When faced with a decision to do the right thing or run, which would you do? Do you know?
It's easy to judge when you aren't in that situation. It's easy to say you'd never do that and how could she not know. But none of us were there; she alone was there.
And now a group of unbiased citizens have determined as best they could what happened that night and that her actions were criminal.
Lapse in Judgment
I'm talking about Amy Senser, the privileged wife of former Vikings star, Joe Senser.
What is undisputed is that late last summer she was driving her Mercedes-Benz SUV and in the dark of night struck and killed Anousone Phanthavong, a Thai Chef, on an exit ramp on I-94 in Minneapolis. Anousone was putting gas in his stalled car at the time. Senser's vehicle was heavily damaged from the impact, which is also undisputed.
Senser claims she didn't know she hit a person. She maintains she thought she had hit a large pothole or construction barrel or other construction debris in the area.
There are many sketchy details from the time surrounding the accident. She had been on the way to the Xcel Energy Center in St. Paul to pick up her daughters and their friends from a concert, but she claims she became ill and called her husband and asked him to pick them up instead. She was apparently heading back home at the time of the accident.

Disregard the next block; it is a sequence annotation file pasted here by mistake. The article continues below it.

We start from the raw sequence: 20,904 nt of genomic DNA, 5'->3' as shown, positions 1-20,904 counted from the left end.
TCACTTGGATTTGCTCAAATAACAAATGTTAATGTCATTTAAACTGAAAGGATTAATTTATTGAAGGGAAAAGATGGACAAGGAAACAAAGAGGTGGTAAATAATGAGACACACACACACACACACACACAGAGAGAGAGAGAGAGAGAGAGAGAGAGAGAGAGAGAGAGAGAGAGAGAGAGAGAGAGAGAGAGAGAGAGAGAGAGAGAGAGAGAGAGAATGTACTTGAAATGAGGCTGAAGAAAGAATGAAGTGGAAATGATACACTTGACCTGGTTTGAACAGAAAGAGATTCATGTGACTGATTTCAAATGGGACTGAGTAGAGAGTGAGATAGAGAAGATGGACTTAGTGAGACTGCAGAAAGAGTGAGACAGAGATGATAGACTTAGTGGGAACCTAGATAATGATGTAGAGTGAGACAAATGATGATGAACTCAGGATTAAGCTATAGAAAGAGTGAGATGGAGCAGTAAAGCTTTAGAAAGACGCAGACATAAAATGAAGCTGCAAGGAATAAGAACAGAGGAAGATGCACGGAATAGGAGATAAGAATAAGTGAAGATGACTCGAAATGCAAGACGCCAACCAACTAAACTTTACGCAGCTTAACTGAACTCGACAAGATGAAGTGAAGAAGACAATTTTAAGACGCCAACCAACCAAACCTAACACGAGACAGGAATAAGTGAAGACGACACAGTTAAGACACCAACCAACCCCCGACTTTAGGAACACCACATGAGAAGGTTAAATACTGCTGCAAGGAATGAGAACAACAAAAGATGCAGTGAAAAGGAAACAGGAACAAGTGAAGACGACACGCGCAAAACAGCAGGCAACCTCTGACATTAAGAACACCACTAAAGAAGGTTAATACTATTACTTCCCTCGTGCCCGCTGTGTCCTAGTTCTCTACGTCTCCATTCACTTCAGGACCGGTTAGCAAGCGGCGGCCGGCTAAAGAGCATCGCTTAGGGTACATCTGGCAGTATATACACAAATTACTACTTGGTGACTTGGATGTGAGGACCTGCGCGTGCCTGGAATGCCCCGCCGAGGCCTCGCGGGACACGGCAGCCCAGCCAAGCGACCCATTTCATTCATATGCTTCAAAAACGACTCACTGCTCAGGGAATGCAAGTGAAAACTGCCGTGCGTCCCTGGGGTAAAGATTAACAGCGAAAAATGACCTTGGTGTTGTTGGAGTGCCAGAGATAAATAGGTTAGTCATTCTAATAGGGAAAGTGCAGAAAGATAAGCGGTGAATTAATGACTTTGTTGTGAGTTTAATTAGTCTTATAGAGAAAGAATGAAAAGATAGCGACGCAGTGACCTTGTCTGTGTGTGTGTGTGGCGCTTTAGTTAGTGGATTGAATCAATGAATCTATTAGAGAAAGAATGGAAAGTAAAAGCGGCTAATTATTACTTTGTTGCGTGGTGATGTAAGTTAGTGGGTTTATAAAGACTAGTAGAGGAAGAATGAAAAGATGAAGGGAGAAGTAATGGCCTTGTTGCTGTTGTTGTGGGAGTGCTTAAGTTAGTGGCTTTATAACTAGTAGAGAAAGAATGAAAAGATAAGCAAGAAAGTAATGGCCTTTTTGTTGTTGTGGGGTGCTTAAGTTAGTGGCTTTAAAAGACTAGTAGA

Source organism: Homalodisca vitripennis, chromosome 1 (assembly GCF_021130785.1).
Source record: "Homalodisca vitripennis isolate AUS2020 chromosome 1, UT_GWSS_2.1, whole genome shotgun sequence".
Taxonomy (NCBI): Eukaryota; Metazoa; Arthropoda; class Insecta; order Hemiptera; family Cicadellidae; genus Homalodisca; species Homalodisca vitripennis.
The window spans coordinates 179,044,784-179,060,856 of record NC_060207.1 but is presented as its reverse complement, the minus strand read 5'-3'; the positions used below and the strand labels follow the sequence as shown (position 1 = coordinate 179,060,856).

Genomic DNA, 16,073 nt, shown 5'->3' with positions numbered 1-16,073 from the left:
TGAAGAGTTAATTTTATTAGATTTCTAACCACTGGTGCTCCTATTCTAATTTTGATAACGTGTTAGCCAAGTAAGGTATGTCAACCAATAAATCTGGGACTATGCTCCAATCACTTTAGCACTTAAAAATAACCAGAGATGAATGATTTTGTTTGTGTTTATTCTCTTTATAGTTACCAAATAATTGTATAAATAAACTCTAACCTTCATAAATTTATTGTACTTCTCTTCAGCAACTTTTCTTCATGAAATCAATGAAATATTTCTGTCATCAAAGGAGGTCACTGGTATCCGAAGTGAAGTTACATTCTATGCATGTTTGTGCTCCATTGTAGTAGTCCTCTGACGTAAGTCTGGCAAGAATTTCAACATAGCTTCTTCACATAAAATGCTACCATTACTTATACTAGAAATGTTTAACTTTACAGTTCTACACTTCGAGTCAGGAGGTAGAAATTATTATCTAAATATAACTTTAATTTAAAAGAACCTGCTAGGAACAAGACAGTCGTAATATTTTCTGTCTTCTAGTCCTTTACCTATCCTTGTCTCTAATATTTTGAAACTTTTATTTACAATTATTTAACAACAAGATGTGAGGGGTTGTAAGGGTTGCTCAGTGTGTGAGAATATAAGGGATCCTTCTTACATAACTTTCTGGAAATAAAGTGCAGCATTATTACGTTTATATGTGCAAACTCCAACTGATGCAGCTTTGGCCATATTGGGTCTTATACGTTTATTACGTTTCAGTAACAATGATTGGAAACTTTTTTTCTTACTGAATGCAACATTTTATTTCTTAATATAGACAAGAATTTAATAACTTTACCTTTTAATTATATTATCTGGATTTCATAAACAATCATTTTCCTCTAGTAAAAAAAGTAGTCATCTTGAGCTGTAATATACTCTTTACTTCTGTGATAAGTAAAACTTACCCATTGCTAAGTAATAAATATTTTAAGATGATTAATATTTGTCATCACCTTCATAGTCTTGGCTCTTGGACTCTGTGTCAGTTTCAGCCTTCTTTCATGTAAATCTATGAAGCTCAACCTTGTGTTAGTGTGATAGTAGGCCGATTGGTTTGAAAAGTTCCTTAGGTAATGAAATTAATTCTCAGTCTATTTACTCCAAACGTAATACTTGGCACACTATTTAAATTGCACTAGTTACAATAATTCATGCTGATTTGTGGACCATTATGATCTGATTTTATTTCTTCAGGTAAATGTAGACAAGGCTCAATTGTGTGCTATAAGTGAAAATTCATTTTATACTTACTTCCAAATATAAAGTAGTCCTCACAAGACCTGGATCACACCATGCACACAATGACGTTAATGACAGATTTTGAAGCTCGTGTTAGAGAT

Regardless of these facts, disputed or undisputed there remains two families forever altered. One family has lost a loved one forever; a life cut tragically short. The other family is left without a mother or wife at least for a while.
No matter how you look at this situation it's sad.
We can't know exactly what happened in those minutes leading to the death of Anousone. We don't know if Senser had been drinking; was heavily medicated due to a sinus infection and migraine; was looking at or using her phone; or simply negligent in operation of her vehicle and selfish in her decision to "save" herself by fleeing the scene.
Senser was found guilty of two counts of criminal vehicular homicide: failing to immediately call for help and leaving the scene of an accident. One of the questions the jury considered was whether a reasonable person would have pulled over to investigate what she had hit and check the damage of her vehicle. They decided that a reasonable person would have done that.
Why didn't Senser stop? Did she have something to hide? Was she intoxicated? We may never know the answers to these questions.
Once again, this case serves as a reminder that we can't be too careful while operating our heavy metal vehicles. It only takes a split second to destroy the lives of others and ourselves.
Senser will be sentenced in July; the convictions call for 4 years in prison. Had she made just a few different decisions on that evening Senser wouldn't have been on that exit ramp or had she simply pulled over and check out what she had hit and called authorities immediately, the outcome could have been very different for everyone.
Life happens in the blink of an eye. My thoughts and prayers are with all those affected by the events of that August evening. Over and out...